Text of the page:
Best New Zealand Poems 2002
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EMMA NEALE was born in 1969, and has lived in various New Zealand cities, as well as in California and England. She has a PhD from University College, London, and works in Dunedin as a freelance editor and writer. Random House NZ have published her two collections of poetry and her two novels. In 2000 she held the Todd/Creative New Zealand New Writer’s Bursary.

Neale comments: ‘“Brooch”, which is from my second book of poems, is perhaps best illuminated by a quotation from Emily Brontë’s Wuthering Heights, which has always been eerily resonant for me (the memory and body a timpani, Brontë the quiet timpanist):

I’ve dreamt in my life dreams that have stayed with me ever after, and changed my ideas; they’ve gone through and through me, like wine through water, and altered the colour of my mind.

Of course dreams are notoriously punning phenomena. A brooch is “an ornamental fastening, consisting of a safety pin with the clasping part variously fastened and enriched” (from this the words “safety” and “clasping” leap out at me; the dream in the poem is one about vulnerability and loss). Yet the various meanings of the verb (to broach) are themselves synonymous with the actions of dreams: “to veer suddenly; to pierce or thrust through; to give publicity to, or begin discussion about”. It seems to me that dreams often make us confront territory which the daily bustle diverts us from, or which we might deliberately try to skirt in our conscious lives. Dreams can behave like tough inner mentors that push us to our psychological limits.’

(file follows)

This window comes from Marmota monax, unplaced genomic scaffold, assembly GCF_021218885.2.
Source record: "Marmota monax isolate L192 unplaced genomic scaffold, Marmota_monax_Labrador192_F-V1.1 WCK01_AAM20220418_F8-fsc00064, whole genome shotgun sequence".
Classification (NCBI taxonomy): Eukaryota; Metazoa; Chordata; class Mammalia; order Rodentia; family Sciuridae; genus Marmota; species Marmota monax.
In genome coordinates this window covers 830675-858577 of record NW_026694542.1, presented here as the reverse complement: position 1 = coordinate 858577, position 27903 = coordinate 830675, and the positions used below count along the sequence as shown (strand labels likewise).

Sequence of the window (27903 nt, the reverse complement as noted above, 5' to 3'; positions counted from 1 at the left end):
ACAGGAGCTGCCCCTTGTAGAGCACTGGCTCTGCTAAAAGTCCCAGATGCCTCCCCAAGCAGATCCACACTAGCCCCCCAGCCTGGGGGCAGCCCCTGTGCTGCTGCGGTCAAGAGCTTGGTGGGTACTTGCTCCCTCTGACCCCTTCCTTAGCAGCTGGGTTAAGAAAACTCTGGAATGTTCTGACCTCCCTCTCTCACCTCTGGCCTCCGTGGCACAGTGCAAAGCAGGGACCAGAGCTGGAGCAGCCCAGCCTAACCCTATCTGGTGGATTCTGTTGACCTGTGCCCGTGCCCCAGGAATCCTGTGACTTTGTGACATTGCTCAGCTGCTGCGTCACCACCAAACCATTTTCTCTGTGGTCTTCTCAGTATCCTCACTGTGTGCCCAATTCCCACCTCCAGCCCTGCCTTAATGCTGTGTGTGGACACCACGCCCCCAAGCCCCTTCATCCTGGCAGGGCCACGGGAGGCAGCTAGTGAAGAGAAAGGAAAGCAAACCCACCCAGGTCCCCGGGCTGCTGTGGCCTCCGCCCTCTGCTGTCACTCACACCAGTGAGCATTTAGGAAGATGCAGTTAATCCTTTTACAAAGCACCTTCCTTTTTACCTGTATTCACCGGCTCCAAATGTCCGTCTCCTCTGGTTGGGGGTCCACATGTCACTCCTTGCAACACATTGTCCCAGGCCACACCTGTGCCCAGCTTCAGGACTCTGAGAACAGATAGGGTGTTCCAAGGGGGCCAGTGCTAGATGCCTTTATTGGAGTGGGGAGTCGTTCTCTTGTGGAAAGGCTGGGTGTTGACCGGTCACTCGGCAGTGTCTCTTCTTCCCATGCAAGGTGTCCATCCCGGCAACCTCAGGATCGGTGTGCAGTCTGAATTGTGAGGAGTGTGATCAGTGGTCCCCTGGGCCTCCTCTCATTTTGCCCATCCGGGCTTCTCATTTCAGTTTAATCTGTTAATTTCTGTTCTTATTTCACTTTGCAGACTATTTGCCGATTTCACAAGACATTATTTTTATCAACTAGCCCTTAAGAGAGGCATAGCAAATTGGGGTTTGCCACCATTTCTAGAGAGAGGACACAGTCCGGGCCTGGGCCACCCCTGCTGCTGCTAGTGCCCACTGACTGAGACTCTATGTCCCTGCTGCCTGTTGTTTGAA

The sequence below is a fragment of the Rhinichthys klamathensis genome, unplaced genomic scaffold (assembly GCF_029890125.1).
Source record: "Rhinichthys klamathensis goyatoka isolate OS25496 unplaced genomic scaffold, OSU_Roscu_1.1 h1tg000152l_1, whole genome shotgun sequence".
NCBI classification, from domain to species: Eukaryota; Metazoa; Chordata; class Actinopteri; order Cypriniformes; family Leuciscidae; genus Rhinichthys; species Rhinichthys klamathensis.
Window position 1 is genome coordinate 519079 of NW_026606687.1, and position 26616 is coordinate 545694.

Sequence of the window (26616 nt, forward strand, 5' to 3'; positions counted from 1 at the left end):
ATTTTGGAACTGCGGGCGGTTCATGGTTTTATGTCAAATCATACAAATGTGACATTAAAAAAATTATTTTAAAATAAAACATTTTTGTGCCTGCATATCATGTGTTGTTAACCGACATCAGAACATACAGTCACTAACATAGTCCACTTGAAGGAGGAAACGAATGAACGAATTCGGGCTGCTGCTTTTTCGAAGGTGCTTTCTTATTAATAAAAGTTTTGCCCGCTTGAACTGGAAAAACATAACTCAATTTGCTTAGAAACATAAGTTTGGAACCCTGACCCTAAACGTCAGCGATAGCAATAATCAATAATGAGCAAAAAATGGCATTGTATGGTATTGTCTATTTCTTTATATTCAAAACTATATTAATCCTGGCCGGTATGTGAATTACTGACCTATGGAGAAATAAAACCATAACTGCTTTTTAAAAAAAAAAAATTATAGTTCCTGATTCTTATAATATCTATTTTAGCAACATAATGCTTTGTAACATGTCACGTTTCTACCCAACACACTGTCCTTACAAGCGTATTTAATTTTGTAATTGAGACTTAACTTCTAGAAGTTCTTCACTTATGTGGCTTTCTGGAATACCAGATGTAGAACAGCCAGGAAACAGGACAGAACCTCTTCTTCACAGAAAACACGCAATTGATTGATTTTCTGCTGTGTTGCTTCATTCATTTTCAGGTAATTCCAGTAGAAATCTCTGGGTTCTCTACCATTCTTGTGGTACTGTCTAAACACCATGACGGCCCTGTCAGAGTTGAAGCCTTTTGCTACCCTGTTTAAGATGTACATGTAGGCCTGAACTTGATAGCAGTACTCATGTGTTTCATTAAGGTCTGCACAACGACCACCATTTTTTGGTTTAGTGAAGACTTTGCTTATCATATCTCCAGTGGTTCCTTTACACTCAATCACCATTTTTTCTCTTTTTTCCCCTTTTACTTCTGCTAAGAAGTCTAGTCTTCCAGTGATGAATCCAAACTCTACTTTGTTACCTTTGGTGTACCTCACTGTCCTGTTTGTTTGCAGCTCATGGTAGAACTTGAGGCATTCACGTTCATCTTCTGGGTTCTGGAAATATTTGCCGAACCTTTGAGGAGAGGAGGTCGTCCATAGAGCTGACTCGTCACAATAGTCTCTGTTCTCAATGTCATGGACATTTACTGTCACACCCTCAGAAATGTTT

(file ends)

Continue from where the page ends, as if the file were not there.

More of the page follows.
New Zealand Book Council

Random House

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